Over four million refugees have fled war torn Syria since 2011 due to the rise of ISIS and the civil war that has raged there for years. Nearly half have escaped into Turkey (just under 2 million), with most of the rest attempting entry into the European Union, leading to a political crisis for many nations there. While most developed nations, especially in the west, recognize the necessity of protecting those who are simply trying to survive, when it comes time to actually do something, it seems that many citizens in those nations are loath to actually act.
The refugee crisis has now become the largest humanitarian crisis since the end of World War II, and it doesn’t seem to be slowing anytime soon. ISIS continues rampaging across the Middle East, while nations far and wide stake out positions on various sides and backing different factions.
The Syrian government has been primarily receiving support from Russia and Iran, but countries from China to Venezuela have either overtly or covertly joined in as well. Meanwhile, the United States and its allies, including France, the United Kingdom, and most of the (Sunni) Arab League have been supporting the primary opposition groups such as the Muslim Brotherhood. Additionally, several other groups have entered the fray with varying degrees of support, including Al Nusra and their backers, Al Qaeda. Of course, ISIS is the primary threat to any other faction, as they are the most extreme and violent group of all, fighting not only to gain power but to destroy people and even history in the region.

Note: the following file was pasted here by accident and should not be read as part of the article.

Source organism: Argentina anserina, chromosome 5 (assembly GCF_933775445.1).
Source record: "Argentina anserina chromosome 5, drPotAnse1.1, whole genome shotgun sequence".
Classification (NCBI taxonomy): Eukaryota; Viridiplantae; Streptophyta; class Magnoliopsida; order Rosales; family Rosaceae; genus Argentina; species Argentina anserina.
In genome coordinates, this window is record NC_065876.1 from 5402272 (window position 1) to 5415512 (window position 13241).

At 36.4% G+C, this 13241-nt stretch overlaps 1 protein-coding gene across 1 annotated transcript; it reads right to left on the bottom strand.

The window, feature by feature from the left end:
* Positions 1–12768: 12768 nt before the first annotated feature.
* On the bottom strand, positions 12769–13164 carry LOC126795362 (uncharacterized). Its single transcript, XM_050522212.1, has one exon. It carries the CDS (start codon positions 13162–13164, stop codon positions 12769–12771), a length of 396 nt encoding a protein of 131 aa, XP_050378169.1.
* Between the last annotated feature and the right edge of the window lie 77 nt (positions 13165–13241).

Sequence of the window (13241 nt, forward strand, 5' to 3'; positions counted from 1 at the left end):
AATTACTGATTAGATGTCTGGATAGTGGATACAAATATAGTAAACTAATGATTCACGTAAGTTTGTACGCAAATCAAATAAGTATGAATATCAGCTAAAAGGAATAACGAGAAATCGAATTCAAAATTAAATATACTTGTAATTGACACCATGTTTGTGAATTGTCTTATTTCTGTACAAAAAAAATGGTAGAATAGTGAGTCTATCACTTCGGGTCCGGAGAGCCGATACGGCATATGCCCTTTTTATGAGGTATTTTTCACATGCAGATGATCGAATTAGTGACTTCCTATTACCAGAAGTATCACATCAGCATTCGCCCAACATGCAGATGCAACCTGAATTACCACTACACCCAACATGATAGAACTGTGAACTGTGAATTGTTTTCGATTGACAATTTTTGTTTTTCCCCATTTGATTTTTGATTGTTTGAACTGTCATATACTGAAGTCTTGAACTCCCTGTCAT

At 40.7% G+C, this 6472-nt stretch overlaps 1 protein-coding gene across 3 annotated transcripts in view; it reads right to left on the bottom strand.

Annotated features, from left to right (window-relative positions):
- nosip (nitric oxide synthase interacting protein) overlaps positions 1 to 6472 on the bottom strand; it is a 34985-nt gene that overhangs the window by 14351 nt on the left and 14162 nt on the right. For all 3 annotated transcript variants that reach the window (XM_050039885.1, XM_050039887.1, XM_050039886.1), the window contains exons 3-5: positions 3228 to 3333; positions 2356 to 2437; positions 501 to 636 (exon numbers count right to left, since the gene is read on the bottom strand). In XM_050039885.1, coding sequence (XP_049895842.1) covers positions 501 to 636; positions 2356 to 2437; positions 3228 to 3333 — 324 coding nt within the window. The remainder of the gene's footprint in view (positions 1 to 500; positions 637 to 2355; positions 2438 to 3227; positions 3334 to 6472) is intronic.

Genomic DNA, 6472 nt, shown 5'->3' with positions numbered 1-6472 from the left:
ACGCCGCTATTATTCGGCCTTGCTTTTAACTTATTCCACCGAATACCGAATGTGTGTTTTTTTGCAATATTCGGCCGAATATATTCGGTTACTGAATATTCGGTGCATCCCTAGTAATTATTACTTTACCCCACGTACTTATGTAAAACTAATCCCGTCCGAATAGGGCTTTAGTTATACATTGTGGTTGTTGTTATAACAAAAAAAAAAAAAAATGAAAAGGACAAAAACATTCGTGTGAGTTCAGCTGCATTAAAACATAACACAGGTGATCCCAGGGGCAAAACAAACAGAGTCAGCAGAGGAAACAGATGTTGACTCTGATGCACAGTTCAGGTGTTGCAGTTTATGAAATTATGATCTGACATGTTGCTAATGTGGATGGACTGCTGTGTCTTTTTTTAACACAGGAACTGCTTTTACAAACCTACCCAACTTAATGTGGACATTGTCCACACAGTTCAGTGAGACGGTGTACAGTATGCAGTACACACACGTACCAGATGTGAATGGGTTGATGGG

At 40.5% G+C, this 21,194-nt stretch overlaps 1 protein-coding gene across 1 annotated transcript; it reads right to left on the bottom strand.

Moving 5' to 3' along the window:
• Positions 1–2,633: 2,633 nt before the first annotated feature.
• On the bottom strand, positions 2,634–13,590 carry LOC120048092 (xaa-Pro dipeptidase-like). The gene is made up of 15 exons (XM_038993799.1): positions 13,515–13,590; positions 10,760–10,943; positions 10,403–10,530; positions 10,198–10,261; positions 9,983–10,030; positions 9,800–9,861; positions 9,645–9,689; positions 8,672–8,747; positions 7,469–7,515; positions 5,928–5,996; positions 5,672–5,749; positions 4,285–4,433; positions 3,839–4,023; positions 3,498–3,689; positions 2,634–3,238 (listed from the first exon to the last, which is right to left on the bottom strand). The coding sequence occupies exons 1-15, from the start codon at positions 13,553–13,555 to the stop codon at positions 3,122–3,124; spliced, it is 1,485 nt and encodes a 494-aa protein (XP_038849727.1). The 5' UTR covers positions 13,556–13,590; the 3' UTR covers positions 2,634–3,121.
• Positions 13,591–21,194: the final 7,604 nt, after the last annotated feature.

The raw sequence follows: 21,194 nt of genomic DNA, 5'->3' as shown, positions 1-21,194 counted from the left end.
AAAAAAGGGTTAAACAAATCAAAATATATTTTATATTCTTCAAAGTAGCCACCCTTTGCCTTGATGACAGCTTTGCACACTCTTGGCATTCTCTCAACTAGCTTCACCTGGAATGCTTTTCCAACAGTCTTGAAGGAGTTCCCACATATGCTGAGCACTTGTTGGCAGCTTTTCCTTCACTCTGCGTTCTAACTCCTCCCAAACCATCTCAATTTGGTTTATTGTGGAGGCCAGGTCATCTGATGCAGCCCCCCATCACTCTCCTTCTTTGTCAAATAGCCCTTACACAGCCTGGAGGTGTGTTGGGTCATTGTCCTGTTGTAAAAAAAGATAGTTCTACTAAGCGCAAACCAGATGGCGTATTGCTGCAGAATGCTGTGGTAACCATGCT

With virtually every major power not only in the region but in the world staking out a position for one side or another, it’s the civilians who get caught in the middle. In desperate attempts to flee the fighting, they cross into Turkey or attempt to cross the Mediterranean to arrive in nations such as Greece and Macedonia. Thousands have died in the process, and when they arrive they may be on the receiving end of bigotry and hostility, but it’s still preferable to living in a warzone.
As millions flee into Turkey and the European Union, the United States has taken in just 1,500. No, we didn’t forget a comma nor leave off any zeroes, 1,500 is the total number of refugees the United States has taken since the beginning of the war. If that seems like a ridiculously low number to you, you are not alone, especially given the American role in destabilizing the region with the Iraq War. That’s why President Obama announced on September 10 that we will be scaling up the number of refugees allowed into the country–to 10,000 next year.
The number is still a drop in the bucket compared to what is needed, but it is still a vast improvement. However, a xenophobic movement has gained momentum in the United States, stoked primarily by the presidential race and particularly by candidate Donald Trump. Most of the racist rhetoric is directed at Mexican immigrants, legal and illegal, but the immigration system is broken so badly in the United States that it has led to the lumping of refugees fleeing wars and immigrants who come primarily for work together, regardless of why they are coming, let alone where they are from.
The United States is one of only a handful of nations that could handle an influx of refugees, due to its particular history of bringing people from across the globe in. The numbers are also in the country’s favor since even allowing every single refugee from Syria in would result in just over a one percent increase in population in the nation. Currently, only 75,000 refugees are allowed into the United States per fiscal year from all nations, an extremely small number given the nature of the emergency.
Still, for those 10,000 souls seeking safety and a place to live it will make a huge difference, as it will give them a chance to survive in a stable nation with much lower risk than if they were to remain in Syria or even go to neighboring gulf states–which have been reluctant to take them in. Germany and other northern European nations have led the charge so far among western nations, and the time has arrived for the United States to do its part.